Within the scope of the patent infringement proceedings before the Ankara Court for Intellectual and Industrial Property Rights (“Court”), the patent owner filed a request for discovery of evidence and preliminary injunction against the subject product which had completed all administrative processes necessary for its entry on to the market and which the patent owner argued had infringed their formulation patents.

One of the formulation patents as basis of the request for discovery of evidence and preliminary injunction was a patent that had been approved by the European Patent Office but had yet to be validated by the Turkish Trademark and Patent Office. The patent owner informed the Gx pharmaceutical company of the invention and its scope as a result of a letter of notice sent via public notary in accordance with Articles 7 and 8 of the Regulation on Implementing the Convention on the Grant of European Patents in Turkey and Articles 97(4, 5) of the Industrial Property Code and requested the cessation of the infringing acts. Although the company examined and interpreted the invention and its scope, it did not cease its acts of infringement.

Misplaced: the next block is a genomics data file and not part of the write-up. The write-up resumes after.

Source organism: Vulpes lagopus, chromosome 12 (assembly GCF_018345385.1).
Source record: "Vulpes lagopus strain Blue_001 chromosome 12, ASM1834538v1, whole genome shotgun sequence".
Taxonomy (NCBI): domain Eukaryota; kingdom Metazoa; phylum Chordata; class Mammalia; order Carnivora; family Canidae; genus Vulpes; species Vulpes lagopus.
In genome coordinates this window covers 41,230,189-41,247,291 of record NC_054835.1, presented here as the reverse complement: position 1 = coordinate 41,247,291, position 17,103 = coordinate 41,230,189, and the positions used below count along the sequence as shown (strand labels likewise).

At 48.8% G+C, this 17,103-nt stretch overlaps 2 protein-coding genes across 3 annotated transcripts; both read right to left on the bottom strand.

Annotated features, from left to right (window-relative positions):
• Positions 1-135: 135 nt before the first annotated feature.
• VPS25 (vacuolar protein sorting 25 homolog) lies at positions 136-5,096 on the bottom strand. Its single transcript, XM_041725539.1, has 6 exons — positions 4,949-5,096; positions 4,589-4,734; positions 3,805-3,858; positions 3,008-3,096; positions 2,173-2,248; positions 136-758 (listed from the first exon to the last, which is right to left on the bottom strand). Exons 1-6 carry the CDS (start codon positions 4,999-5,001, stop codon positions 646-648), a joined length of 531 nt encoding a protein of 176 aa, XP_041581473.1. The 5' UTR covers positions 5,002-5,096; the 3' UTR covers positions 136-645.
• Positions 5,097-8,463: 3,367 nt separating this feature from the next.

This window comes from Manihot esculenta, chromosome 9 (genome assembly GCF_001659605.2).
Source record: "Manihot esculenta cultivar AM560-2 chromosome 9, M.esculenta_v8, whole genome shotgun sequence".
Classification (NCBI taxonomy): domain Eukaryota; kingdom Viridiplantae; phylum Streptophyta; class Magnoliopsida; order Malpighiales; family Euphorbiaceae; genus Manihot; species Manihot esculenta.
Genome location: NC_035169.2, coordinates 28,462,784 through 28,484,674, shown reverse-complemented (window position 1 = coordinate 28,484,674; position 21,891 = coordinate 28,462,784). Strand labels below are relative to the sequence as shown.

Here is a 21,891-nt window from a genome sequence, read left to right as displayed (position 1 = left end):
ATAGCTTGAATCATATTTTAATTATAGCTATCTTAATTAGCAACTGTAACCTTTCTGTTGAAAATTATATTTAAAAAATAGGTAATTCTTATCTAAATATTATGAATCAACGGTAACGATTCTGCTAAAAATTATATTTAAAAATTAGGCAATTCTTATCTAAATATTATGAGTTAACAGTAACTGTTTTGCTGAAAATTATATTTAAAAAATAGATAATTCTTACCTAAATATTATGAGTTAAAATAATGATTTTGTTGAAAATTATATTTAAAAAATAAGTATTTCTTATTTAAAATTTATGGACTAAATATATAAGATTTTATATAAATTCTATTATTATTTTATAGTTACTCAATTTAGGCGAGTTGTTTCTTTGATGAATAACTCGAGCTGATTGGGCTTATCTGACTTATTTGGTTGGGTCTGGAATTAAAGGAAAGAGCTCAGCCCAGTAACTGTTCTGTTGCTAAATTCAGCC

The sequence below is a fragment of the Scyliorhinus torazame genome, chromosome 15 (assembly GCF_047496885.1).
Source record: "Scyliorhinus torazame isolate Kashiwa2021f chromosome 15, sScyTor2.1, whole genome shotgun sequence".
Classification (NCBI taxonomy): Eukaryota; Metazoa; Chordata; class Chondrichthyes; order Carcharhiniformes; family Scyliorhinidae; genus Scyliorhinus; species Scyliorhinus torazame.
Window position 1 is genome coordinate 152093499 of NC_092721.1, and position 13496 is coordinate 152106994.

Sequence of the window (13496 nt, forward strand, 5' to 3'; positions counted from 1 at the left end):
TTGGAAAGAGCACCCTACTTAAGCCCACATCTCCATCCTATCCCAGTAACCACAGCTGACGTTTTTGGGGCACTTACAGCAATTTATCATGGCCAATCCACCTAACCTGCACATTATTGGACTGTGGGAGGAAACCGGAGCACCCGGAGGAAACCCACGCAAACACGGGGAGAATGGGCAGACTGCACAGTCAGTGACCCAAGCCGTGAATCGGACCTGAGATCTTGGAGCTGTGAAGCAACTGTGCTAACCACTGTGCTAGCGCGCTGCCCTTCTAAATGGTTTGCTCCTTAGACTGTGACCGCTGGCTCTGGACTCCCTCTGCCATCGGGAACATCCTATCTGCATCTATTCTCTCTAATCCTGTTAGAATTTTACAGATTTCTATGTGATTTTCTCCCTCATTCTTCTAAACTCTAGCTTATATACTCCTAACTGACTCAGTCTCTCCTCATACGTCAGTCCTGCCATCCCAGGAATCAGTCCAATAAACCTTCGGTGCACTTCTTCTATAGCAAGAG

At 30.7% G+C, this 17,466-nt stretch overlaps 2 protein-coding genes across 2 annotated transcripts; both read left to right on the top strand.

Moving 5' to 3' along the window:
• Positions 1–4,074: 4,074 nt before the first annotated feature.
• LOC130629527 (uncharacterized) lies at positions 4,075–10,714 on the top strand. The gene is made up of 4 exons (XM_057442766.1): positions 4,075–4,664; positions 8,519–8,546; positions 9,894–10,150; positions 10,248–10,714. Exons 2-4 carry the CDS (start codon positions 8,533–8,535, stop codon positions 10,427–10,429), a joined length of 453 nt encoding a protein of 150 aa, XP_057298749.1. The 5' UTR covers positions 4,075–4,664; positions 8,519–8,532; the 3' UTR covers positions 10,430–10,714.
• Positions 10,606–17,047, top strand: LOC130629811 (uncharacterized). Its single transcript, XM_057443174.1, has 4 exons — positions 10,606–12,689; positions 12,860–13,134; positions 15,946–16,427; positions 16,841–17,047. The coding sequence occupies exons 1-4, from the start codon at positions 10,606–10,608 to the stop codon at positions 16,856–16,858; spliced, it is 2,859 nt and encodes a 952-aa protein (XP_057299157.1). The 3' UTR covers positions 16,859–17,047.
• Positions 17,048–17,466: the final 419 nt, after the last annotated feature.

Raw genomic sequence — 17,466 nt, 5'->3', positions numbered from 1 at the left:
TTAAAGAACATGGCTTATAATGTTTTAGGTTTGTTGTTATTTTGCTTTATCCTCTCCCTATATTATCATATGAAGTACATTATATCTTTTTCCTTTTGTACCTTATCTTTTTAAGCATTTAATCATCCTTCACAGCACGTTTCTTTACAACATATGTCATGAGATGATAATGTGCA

The Court evaluated the request for discovery of evidence and preliminary injunction and deemed the request for discovery of evidence appropriate in the first stage and decided upon an expert examination on the file. While the parties were waiting for the expert examination and expert report to be prepared, the infringing products were placed on the market. With the introduction of the Gx product to the market, pursuant to the Decision on Pricing of Medicinal Products for Human Use (“Decision”), the price of the reference product would have decreased by 40%. Taking this into consideration, the patent owner immediately purchased the infringing product with invoices and submitted this as evidence to the Court, proving that the infringing product was placed on the market. Subsequently, in the light of the available evidence, a request was submitted for a preliminary injunction to prevent the price decrease of the patented product to be accepted in the first instance by conducting an examination of the file until the expert report is available, and that other requests for injunctions to prevent the commercialization of the infringing product be evaluated after the expert report is prepared.